Sudden onset lifestyle change: Social distancing, lockdowns, self-quarantining, sheltering in place. These have all been added to our vocabulary in a matter of a couple of weeks, and we’re all feeling the pinch. While I work from home (our family farm, my studio, and our farm store and gallery), so being at home is no stranger to me, but still I’ve had to adapt as a creative person, especially as a teacher. Every weekend and several Fridays were booked with needle felting classes, rosters filled with eager students, and the COVID-19 appeared on center stage. I have beloved grandparents in their late 80’s and early 90’s, so I’m all on board with the new regimen to help keep people safe and slow the spread so the medical industry can keep up with their patient load. We’re a medical family, so I’m not complaining in the least. We all have to do our part to help everyone make it through this pandemic as best as possible.
But that doesn’t mean that the show is cancelled. Creativity has a way of breaking through even the toughest moments in human history, and this should be no exception. Instead of being defeated, we must adapt. That is how species, and psyches, survive. I choose to be a creative survivor, so here are some of the techniques I’m employing at this time. Feel free to use them in your own practice:
Hygge During Self-Quarantine
Change is hard. And to help protect the elderly and immunocompromised members of our community, we’ve had to change and adapt fast. The need for social distancing means that we need to be at home, away from our usual social haunts or work environment. We’re being barraged by horrible news from all over the world, and this only adds to the stress. Can we still find our hygge (hoo-ga) amidst all this turmoil?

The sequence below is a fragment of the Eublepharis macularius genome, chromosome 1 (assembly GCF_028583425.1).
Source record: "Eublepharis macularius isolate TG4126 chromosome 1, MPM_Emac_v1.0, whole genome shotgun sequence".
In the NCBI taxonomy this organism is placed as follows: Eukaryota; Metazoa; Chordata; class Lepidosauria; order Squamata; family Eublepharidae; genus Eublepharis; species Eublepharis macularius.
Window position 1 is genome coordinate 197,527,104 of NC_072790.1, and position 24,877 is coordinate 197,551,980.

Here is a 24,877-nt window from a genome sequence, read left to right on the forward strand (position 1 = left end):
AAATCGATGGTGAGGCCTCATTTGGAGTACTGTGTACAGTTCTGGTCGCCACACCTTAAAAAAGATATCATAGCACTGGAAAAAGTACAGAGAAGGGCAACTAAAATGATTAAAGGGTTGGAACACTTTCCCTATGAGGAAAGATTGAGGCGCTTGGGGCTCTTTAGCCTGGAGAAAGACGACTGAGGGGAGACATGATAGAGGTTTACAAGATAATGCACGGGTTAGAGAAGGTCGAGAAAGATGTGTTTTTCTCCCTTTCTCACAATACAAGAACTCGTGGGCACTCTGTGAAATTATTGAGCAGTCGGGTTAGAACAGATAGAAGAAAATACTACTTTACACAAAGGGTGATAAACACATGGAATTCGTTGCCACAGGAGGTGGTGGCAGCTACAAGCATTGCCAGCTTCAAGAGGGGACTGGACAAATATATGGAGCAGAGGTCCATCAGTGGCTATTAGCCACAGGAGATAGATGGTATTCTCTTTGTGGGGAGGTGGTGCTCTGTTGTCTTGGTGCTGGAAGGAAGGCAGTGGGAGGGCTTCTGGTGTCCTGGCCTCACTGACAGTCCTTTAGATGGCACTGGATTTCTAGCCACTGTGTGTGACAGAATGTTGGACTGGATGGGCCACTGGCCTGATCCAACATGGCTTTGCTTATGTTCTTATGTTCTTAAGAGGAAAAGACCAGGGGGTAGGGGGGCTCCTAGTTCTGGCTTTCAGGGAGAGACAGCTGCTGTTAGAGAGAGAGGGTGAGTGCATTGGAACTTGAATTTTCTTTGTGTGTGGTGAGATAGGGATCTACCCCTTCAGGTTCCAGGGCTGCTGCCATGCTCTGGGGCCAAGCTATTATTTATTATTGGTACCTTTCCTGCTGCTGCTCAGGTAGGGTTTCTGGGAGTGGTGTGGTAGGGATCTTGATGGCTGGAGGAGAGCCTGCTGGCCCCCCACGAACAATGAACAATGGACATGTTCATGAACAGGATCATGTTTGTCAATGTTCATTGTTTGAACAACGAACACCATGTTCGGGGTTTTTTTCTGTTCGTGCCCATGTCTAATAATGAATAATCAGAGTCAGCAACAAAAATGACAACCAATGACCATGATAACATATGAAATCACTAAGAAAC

As a former homeschooler who has my own business right here on our farm, being at home all the time feels exceptionally normal. So, here are a few tips I can offer for making your “sheltering in place” experience more comforting, creative, and social (even at a distance). Take whichever pieces feel right to you and try them out this week.
Take a Walk
No ear buds, no phone calls. Just you, the dog, and the Northwoods. Listen to the sounds of the woods awaking in the warming days—birds singing, squirrels scurrying, deer munching. Breathe deeply and pay attention to the sensations in your feet as you walk. Mother Nature is going about her seasonal shift, uninhibited by the current social mess. Repeat this practice daily or as much as possible.
Make Fika a Daily Practice
Pick either late morning or early afternoon, whichever works best for you, for a hot cup of tea or coffee (this has been found to help fight COVID-19), a tasty snack like a homemade muffin, and time to check in with loved ones. Really give this hour your whole, un-scattered attention. Call your folks, Skype the grandkids, text a friend, whatever means feels right to you. Handwrite a letter even! Share stories and feelings with those sharing your home as you sit together for this moment of connection. Emotional isolation kills, so while we must be physically apart, we can still let each other know that we care.